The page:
Public Speaking: How to Feel Confident In Front of Your Peers

public speaking

You’re dizzy, shaking, nervous, and your stomach is doing somersaults; your boss just asked you to give a presentation and the stage fright you’ve had since a kid is back with full force. Some people just cannot stand the thought of public speaking and will do anything and everything to escape it. Unfortunately, it’s a skill you need in almost every career.

If you experience anxiety when thinking about speaking in public, you certainly aren’t alone; a whopping 77% of people in the United States have some level of anxiety when it comes to public speaking.

Since public speaking is a professional necessary evil, let’s walk through some ways you can train your body to stay calm while speaking publicly.

The Biological Fear of Public Speaking

The fear of public speaking is more primal and biological than you might think. Evolutionarily, our bodies are programmed to avert direct gaze from others, specifically predators. While this sweating, increased heart rate, shaking, and nauseousness seem a wild inconvenience when you’re just trying to give a presentation, it’s actually your body trying to save your life.

Think about it from your body’s perspective. If you’re out hunting and feel that you’re being watched, there could be predators nearby. Your body heightens your awareness so you can more clearly perceive your surroundings and accelerates the heart rate so you can run faster when you discover you’re being watched by a lion.

So when you think about walking into a room of predators whose only job is to make eye contact with you while you talk, you can start to understand where this fight or flight response comes from.

Unfortunately, our bodies have not quite figured out that the dangers we experience now need significantly different biological responses than they did in the Stone Age. Our body is equipped to handle immediate fears, but not necessarily long-term ones.

Your body tries to handle the problem of talking in front of a crowd the same way it does you being stalked by a lion. Unfortunately, running away from your office or fighting Dave from accounting aren’t exactly viable options to deal with this stress.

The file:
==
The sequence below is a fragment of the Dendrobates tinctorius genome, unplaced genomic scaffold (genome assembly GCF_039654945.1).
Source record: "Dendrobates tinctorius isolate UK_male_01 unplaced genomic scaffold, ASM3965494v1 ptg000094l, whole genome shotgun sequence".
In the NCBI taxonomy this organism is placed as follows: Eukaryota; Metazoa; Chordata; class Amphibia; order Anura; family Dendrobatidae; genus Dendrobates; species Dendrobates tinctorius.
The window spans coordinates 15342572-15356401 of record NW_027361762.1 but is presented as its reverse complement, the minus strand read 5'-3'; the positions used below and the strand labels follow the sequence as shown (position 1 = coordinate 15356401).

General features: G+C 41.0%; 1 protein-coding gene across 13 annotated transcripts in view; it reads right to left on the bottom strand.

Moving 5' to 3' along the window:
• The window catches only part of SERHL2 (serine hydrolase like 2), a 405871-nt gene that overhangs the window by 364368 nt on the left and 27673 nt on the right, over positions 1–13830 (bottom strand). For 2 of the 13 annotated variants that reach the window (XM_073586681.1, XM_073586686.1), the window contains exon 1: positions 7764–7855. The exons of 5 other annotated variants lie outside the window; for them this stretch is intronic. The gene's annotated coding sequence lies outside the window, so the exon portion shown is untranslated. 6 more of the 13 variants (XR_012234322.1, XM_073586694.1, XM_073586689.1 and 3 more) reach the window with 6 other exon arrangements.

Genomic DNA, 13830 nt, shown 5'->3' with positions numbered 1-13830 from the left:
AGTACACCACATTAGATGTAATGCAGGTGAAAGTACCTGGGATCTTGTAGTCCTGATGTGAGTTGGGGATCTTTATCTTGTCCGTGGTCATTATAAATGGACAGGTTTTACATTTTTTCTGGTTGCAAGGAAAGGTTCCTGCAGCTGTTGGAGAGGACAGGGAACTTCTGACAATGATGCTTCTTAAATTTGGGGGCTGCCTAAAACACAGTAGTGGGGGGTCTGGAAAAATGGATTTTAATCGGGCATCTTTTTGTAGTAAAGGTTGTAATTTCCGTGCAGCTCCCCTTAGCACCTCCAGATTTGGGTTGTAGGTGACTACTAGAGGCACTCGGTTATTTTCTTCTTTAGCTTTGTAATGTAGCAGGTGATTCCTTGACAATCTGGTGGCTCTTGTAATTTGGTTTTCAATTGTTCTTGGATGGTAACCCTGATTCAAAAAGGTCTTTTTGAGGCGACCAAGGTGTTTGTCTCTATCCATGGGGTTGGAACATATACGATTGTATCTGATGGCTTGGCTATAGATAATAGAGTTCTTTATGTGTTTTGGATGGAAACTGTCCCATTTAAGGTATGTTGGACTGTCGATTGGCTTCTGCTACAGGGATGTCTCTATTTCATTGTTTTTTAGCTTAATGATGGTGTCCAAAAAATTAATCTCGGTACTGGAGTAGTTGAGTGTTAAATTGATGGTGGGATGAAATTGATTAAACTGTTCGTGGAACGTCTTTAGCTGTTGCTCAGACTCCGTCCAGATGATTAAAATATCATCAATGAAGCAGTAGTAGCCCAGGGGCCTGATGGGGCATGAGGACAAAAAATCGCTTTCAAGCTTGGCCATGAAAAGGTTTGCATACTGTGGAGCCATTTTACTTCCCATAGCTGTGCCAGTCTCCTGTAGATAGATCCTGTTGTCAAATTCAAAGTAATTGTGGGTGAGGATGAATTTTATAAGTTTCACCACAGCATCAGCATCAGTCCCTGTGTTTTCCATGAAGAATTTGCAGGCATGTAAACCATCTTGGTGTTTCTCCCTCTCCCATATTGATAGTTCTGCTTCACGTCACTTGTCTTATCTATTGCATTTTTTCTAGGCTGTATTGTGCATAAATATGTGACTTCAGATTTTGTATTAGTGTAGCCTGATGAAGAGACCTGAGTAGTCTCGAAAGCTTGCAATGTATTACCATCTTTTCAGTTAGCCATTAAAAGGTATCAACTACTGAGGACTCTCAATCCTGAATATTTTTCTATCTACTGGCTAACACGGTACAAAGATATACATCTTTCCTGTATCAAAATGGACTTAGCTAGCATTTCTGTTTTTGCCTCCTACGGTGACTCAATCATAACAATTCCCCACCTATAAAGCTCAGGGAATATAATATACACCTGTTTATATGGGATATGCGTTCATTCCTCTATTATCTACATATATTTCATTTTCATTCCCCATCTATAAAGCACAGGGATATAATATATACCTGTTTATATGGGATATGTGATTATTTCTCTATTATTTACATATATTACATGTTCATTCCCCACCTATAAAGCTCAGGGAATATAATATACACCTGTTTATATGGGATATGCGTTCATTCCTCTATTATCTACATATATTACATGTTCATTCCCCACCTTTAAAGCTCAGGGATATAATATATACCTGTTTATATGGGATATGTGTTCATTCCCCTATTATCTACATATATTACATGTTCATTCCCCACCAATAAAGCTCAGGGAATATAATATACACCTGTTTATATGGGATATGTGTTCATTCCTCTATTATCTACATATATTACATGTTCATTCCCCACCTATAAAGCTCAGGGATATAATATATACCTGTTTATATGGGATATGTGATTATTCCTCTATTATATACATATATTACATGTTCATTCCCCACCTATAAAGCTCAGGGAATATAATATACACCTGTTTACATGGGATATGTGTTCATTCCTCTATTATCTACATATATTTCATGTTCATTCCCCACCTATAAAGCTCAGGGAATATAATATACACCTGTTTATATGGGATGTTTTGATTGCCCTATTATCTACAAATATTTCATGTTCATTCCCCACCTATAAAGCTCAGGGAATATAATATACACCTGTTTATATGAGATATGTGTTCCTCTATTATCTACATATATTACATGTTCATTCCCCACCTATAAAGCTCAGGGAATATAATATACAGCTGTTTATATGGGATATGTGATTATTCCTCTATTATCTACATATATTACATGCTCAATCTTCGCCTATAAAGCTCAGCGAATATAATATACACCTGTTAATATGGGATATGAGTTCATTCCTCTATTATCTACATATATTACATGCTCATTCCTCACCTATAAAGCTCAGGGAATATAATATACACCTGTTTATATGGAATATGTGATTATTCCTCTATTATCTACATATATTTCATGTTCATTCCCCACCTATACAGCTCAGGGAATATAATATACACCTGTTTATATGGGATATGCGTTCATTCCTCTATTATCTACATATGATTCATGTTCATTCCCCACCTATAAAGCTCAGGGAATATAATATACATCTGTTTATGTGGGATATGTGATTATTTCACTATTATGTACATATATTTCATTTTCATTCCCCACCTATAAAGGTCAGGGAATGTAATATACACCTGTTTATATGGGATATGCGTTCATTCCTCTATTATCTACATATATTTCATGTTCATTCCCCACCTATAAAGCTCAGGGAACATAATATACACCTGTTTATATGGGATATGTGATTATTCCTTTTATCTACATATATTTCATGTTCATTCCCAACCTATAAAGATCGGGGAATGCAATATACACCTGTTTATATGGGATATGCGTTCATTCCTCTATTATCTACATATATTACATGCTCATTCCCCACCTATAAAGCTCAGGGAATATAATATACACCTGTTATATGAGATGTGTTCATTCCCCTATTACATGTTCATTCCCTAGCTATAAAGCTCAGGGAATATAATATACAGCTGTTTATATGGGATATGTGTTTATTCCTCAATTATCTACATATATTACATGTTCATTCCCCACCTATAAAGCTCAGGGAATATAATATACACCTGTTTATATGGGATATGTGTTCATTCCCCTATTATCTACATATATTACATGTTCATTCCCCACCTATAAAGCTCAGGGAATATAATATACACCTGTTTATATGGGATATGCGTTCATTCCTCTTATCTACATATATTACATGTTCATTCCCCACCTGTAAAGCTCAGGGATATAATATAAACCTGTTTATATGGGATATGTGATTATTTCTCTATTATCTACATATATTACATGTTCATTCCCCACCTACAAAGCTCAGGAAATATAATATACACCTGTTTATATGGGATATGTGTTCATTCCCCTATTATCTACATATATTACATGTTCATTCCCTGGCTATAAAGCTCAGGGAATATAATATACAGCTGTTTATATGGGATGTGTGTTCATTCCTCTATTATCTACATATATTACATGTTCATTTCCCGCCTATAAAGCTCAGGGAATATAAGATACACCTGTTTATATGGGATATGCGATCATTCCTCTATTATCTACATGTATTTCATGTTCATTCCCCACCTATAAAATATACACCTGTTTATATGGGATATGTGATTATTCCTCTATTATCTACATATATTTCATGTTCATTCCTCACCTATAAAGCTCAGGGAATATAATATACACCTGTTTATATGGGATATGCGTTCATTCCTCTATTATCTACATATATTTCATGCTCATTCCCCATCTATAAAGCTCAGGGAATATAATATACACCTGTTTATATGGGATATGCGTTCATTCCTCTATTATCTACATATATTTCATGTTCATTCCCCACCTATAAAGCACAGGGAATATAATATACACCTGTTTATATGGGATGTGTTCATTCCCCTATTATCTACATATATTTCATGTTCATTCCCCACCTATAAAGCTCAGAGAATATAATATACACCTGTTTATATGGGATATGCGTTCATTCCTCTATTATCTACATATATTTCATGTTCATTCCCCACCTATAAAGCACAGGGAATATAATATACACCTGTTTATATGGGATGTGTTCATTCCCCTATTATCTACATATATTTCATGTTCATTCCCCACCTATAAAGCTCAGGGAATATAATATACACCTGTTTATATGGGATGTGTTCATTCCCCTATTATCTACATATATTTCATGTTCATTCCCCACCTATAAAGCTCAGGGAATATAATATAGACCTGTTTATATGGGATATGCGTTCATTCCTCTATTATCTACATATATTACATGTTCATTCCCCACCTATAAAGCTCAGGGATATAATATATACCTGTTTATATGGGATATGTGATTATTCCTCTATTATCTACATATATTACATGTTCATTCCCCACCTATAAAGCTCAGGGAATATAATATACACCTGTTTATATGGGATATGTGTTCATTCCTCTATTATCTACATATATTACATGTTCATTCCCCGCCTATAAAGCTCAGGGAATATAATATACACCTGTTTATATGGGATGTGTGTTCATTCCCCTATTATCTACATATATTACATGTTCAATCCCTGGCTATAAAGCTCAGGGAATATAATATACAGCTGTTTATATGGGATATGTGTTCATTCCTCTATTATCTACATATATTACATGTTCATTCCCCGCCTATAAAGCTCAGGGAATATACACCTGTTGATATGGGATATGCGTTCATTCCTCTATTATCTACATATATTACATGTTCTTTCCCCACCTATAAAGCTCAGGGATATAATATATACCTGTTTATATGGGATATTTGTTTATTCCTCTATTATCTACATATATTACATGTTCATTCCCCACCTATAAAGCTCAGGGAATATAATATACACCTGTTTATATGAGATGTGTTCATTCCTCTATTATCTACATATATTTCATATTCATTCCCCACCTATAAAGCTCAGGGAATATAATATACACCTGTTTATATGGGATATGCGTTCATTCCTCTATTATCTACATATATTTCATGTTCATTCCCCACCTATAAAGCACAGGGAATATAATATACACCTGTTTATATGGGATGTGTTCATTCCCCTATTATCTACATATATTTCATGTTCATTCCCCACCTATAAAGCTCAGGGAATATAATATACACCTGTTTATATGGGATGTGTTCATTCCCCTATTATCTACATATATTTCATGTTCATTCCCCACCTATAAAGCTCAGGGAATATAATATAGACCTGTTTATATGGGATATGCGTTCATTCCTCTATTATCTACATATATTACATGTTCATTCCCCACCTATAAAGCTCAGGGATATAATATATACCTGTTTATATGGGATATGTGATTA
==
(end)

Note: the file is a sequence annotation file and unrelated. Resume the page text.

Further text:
Ways to Handle the Stress of Public Speaking

Once you understand where the biological fear of public speaking comes from, you can start to combat the instinctual responses your body has to stand and speaking in front of an audience.

If you feel your breath starting to catch in your chest and you begin to hyperventilate, you can take control of your breathing to stop your panic response. Your breathing informs your body how it should feel, so the longer you let your body breathe quickly and irregularly, the more panicked your body will become.

Focus on a still object in front of you or close your eyes. Breathe in for a count of four, hold for a count of two, and exhale for a count of six. If you can’t breathe out for that long, breathing in and out four counts will still help you slow down.

Another way to combat biological panic is by clenching your muscles for a few seconds and then relaxing. When you do this, you’re informing your body that you are responding to its warnings. If your body wants you to run from the perceived threat, it won’t know what to do with the excess energy when you don’t run away. Stretching and clenching your muscles convinces your muscles that you have handled the threat.

If you have the opportunity, practicing meditation can help your breath slow down and your body relax. There are a bunch of meditations you can do while sitting at your desk. Not all of them require you to lay down. If you download Insight Timer and use your headphones, you can meditate right before your presentation in the office.